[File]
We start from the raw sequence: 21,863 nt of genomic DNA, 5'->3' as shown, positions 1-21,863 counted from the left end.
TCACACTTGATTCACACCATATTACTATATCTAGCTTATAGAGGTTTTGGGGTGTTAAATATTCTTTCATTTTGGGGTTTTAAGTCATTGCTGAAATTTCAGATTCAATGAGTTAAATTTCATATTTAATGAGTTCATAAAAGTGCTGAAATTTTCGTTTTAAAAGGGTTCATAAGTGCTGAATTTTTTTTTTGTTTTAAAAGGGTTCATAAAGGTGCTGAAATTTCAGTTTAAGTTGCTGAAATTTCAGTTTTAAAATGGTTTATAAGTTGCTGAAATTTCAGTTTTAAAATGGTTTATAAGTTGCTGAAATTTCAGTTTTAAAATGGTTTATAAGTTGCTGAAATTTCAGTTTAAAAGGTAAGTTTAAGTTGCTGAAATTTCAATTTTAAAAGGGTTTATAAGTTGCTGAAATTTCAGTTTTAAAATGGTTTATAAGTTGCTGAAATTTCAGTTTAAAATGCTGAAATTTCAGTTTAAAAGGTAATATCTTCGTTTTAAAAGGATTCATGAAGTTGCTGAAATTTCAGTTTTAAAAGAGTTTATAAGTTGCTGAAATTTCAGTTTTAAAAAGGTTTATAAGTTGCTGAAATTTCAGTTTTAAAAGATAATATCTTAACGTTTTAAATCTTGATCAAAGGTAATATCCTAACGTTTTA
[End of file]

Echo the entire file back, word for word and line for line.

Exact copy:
We start from the raw sequence: 21,863 nt of genomic DNA, 5'->3' as shown, positions 1-21,863 counted from the left end.
TCACACTTGATTCACACCATATTACTATATCTAGCTTATAGAGGTTTTGGGGTGTTAAATATTCTTTCATTTTGGGGTTTTAAGTCATTGCTGAAATTTCAGATTCAATGAGTTAAATTTCATATTTAATGAGTTCATAAAAGTGCTGAAATTTTCGTTTTAAAAGGGTTCATAAGTGCTGAATTTTTTTTTTGTTTTAAAAGGGTTCATAAAGGTGCTGAAATTTCAGTTTAAGTTGCTGAAATTTCAGTTTTAAAATGGTTTATAAGTTGCTGAAATTTCAGTTTTAAAATGGTTTATAAGTTGCTGAAATTTCAGTTTTAAAATGGTTTATAAGTTGCTGAAATTTCAGTTTAAAAGGTAAGTTTAAGTTGCTGAAATTTCAATTTTAAAAGGGTTTATAAGTTGCTGAAATTTCAGTTTTAAAATGGTTTATAAGTTGCTGAAATTTCAGTTTAAAATGCTGAAATTTCAGTTTAAAAGGTAATATCTTCGTTTTAAAAGGATTCATGAAGTTGCTGAAATTTCAGTTTTAAAAGAGTTTATAAGTTGCTGAAATTTCAGTTTTAAAAAGGTTTATAAGTTGCTGAAATTTCAGTTTTAAAAGATAATATCTTAACGTTTTAAATCTTGATCAAAGGTAATATCCTAACGTTTTA